Interestingly, The Dilemma was met with heavy criticism during its promotional run because the trailers featured Vaughn riffing on electric cars and how 'gay' they are. After watching this scene in full, I have to say that I can see why some may have been offended. In this day and age it's just not kosher to use the word 'gay' to slam anyone or anything as a way of saying it is 'weak' or 'uncool', and that's exactly what the point of this entire scene is. While I don't think it's overtly offensive, it just seems ultimately out of place and—even worse—really, really unfunny.

I found myself caught up in The Dilemma, even with all of its fatal flaws, scattershot characters, and half-baked ideas. This tells me that somewhere there is a good story to be told. I only wish that Howard and his cast would have put a little more effort into choosing a direction for their film. This could have made a very grandiose, funny slapstick comedy. Or a pensive, engaging drama. Or, maybe even a little bit of both. As it stands, The Dilemma is just that—a movie I want to recommend but also dismiss. Decisions, decisions…

The Dilemma is presented in 2.35:1 widescreen in 1080p high definition. Shot on location in Chicago, The Dilemma looks great even if you don't have the same feelings about the movie itself. The colors are bright and solid with dark black levels during nighttime scenes. Although far from a reference quality transfer (some scenes just look flat and boring), overall this is an attractive transfer by Universal.

The soundtrack is presented in DTS-HD Master Audio in 5.1 surround and is uniformly excellent. While not an expansive or explosive soundtrack, The Dilemma does boast some great moments of music and ambient noise. The rear and side speakers get a heavy workout whenever the characters attend a hockey game, making this sound mix a living, breathing entity all its own when the need arises. Also included on this disc are French and Spanish soundtracks in 5.1 Surround, as well as English, French and Spanish subtitles.

Considering it was a resounding dud during its theatrical release, The Dilemma features a fair amount of extra material. Fans of the film get an alternate ending (which isn't all that different from the original ending); almost forty-five minutes (!) of deleted scenes with optional commentary by director Ron Howard (all of which deserved the cut); a gag reel; a short, generic EPK promo piece called "This is The Dilemma;" a virtual "Tour Chicago" that includes Garfield Conservatory, The United Center, the Green Mill Bar and Ronny and Beth's apartment; a second featurette title "On Ice" about the scenes at the Blackhawks hockey game; plus some BD Live content.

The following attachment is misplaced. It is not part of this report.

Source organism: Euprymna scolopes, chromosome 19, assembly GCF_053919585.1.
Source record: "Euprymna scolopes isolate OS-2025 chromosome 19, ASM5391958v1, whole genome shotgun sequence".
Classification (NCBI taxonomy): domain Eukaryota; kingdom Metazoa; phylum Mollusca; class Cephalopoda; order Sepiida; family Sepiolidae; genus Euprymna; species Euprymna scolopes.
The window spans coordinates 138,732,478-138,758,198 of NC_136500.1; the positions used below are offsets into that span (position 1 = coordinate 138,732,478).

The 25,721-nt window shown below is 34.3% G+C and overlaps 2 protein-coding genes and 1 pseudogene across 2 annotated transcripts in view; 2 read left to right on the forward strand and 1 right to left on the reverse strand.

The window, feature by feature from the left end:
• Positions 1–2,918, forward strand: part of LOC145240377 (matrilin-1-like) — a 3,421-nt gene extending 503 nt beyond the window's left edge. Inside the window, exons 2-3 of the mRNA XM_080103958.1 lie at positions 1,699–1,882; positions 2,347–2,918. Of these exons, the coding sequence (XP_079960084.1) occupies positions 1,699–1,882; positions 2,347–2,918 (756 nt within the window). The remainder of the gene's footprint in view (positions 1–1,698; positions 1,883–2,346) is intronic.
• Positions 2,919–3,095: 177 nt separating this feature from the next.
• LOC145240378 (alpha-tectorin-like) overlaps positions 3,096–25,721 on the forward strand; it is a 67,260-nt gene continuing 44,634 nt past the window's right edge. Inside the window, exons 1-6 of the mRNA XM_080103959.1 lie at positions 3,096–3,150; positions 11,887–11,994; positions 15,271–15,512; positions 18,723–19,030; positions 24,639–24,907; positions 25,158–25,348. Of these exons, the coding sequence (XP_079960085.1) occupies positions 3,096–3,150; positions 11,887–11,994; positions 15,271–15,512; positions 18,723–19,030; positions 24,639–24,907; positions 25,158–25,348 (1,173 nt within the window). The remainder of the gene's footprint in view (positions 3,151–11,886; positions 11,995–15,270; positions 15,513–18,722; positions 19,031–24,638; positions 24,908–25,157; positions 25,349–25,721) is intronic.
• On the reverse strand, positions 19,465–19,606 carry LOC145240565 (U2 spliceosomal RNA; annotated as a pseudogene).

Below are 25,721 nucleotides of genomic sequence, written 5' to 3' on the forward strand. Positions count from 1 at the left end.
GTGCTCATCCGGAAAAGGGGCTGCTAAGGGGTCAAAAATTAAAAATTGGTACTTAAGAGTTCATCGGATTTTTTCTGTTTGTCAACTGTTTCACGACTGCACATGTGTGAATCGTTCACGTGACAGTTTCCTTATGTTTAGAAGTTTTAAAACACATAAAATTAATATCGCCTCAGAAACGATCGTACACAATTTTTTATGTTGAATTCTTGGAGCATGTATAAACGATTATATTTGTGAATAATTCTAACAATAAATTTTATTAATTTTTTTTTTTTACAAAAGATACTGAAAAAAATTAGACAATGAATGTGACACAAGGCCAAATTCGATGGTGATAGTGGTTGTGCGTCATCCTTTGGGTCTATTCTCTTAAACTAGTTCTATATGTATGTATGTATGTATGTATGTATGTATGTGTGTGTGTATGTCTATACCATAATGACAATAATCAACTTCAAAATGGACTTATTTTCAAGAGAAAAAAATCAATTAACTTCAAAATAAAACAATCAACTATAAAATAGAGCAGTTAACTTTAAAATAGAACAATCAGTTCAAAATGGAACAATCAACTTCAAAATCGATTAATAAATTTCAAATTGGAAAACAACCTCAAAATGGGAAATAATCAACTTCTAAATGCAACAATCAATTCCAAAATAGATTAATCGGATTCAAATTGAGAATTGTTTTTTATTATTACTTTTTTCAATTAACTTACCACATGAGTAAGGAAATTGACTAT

Closing Statement

The Dilemma isn't going down as a great movie, but it's worth a look for Ron Howard or Vince Vaughn fans—just make sure to lower your expectations. Universal's work on this disc is almost top notch, so at least you'll be getting a pretty picture and a wonderful soundtrack.

The Verdict

The Dilemma goes both ways, and neither of them work.

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Scales of Justice

Video: 93
Audio: 95
Extras: 85
Acting: 78
Story: 67
Judgment: 72

Perp Profile

Studio: Universal
Video Formats:
• 2.35:1 Non-Anamorphic (1080p)
Audio Formats:
• DTS HD 5.1 Master Audio (English)
• DTS 5.1 Surround (French)
• DTS 5.1 Surround (Spanish)
Subtitles:
• English (SDH)
• French
• Spanish
Running Time: 112 Minutes
Release Year: 2011
MPAA Rating: Rated PG-13
Genres:
• Blu-ray
• Comedy
• Drama

Distinguishing Marks

• Alternate Ending
• Deleted Scenes
• Featurettes
• Gag Reel
• BD-Live

Accomplices

• IMDb
• Cinema Verdict Review